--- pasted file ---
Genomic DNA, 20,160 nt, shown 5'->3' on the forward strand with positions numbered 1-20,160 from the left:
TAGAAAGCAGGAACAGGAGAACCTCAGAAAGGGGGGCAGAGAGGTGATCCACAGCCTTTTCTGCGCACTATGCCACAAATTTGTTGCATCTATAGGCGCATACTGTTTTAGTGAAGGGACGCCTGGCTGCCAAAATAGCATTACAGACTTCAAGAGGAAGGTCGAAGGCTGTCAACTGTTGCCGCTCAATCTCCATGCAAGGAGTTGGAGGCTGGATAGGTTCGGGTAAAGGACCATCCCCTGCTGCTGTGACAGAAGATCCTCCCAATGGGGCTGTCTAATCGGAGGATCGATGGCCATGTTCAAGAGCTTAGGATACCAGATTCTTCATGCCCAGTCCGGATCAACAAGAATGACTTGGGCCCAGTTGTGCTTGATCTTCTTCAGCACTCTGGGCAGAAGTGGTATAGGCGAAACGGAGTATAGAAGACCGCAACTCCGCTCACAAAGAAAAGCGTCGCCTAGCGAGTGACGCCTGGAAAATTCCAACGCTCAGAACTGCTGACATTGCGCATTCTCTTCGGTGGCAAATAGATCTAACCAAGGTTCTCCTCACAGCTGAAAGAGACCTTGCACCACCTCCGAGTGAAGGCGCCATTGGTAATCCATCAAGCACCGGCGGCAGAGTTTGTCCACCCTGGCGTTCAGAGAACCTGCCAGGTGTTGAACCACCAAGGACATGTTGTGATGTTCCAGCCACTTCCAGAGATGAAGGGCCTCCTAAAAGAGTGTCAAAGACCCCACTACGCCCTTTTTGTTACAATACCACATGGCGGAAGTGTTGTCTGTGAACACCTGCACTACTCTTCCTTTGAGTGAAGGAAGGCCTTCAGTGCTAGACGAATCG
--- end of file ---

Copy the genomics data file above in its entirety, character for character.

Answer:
Genomic DNA, 20,160 nt, shown 5'->3' on the forward strand with positions numbered 1-20,160 from the left:
TAGAAAGCAGGAACAGGAGAACCTCAGAAAGGGGGGCAGAGAGGTGATCCACAGCCTTTTCTGCGCACTATGCCACAAATTTGTTGCATCTATAGGCGCATACTGTTTTAGTGAAGGGACGCCTGGCTGCCAAAATAGCATTACAGACTTCAAGAGGAAGGTCGAAGGCTGTCAACTGTTGCCGCTCAATCTCCATGCAAGGAGTTGGAGGCTGGATAGGTTCGGGTAAAGGACCATCCCCTGCTGCTGTGACAGAAGATCCTCCCAATGGGGCTGTCTAATCGGAGGATCGATGGCCATGTTCAAGAGCTTAGGATACCAGATTCTTCATGCCCAGTCCGGATCAACAAGAATGACTTGGGCCCAGTTGTGCTTGATCTTCTTCAGCACTCTGGGCAGAAGTGGTATAGGCGAAACGGAGTATAGAAGACCGCAACTCCGCTCACAAAGAAAAGCGTCGCCTAGCGAGTGACGCCTGGAAAATTCCAACGCTCAGAACTGCTGACATTGCGCATTCTCTTCGGTGGCAAATAGATCTAACCAAGGTTCTCCTCACAGCTGAAAGAGACCTTGCACCACCTCCGAGTGAAGGCGCCATTGGTAATCCATCAAGCACCGGCGGCAGAGTTTGTCCACCCTGGCGTTCAGAGAACCTGCCAGGTGTTGAACCACCAAGGACATGTTGTGATGTTCCAGCCACTTCCAGAGATGAAGGGCCTCCTAAAAGAGTGTCAAAGACCCCACTACGCCCTTTTTGTTACAATACCACATGGCGGAAGTGTTGTCTGTGAACACCTGCACTACTCTTCCTTTGAGTGAAGGAAGGCCTTCAGTGCTAGACGAATCG